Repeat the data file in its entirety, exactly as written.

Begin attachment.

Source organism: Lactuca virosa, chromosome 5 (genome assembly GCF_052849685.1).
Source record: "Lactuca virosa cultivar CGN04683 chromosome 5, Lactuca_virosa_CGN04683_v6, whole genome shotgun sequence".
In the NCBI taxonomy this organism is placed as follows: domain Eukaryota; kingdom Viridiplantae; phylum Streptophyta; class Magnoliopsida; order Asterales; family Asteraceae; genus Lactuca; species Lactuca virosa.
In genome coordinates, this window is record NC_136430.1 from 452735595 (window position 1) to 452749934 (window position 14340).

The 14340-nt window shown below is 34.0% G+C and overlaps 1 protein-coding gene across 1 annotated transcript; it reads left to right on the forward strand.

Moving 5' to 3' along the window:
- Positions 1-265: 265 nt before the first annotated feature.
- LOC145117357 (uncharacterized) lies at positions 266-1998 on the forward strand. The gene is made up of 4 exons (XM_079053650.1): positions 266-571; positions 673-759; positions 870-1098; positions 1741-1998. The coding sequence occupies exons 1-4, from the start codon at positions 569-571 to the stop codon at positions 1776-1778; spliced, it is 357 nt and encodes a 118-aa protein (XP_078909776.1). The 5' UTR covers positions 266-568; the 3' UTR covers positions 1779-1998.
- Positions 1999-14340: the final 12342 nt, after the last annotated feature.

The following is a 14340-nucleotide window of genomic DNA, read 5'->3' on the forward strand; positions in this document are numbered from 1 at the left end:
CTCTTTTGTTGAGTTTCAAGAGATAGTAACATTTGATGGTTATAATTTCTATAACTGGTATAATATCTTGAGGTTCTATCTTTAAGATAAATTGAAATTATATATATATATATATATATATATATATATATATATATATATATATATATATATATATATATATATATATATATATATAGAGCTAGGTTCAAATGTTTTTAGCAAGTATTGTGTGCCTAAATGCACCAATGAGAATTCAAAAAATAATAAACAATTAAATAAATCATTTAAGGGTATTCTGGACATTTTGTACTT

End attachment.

Source organism: Lactuca virosa, chromosome 5 (genome assembly GCF_052849685.1).
Source record: "Lactuca virosa cultivar CGN04683 chromosome 5, Lactuca_virosa_CGN04683_v6, whole genome shotgun sequence".
In the NCBI taxonomy this organism is placed as follows: domain Eukaryota; kingdom Viridiplantae; phylum Streptophyta; class Magnoliopsida; order Asterales; family Asteraceae; genus Lactuca; species Lactuca virosa.
In genome coordinates, this window is record NC_136430.1 from 452735595 (window position 1) to 452749934 (window position 14340).

The 14340-nt window shown below is 34.0% G+C and overlaps 1 protein-coding gene across 1 annotated transcript; it reads left to right on the forward strand.

Moving 5' to 3' along the window:
- Positions 1-265: 265 nt before the first annotated feature.
- LOC145117357 (uncharacterized) lies at positions 266-1998 on the forward strand. The gene is made up of 4 exons (XM_079053650.1): positions 266-571; positions 673-759; positions 870-1098; positions 1741-1998. The coding sequence occupies exons 1-4, from the start codon at positions 569-571 to the stop codon at positions 1776-1778; spliced, it is 357 nt and encodes a 118-aa protein (XP_078909776.1). The 5' UTR covers positions 266-568; the 3' UTR covers positions 1779-1998.
- Positions 1999-14340: the final 12342 nt, after the last annotated feature.

The following is a 14340-nucleotide window of genomic DNA, read 5'->3' on the forward strand; positions in this document are numbered from 1 at the left end:
CTCTTTTGTTGAGTTTCAAGAGATAGTAACATTTGATGGTTATAATTTCTATAACTGGTATAATATCTTGAGGTTCTATCTTTAAGATAAATTGAAATTATATATATATATATATATATATATATATATATATATATATATATATATATATATATATATATATATATATATATATATAGAGCTAGGTTCAAATGTTTTTAGCAAGTATTGTGTGCCTAAATGCACCAATGAGAATTCAAAAAATAATAAACAATTAAATAAATCATTTAAGGGTATTCTGGACATTTTGTACTT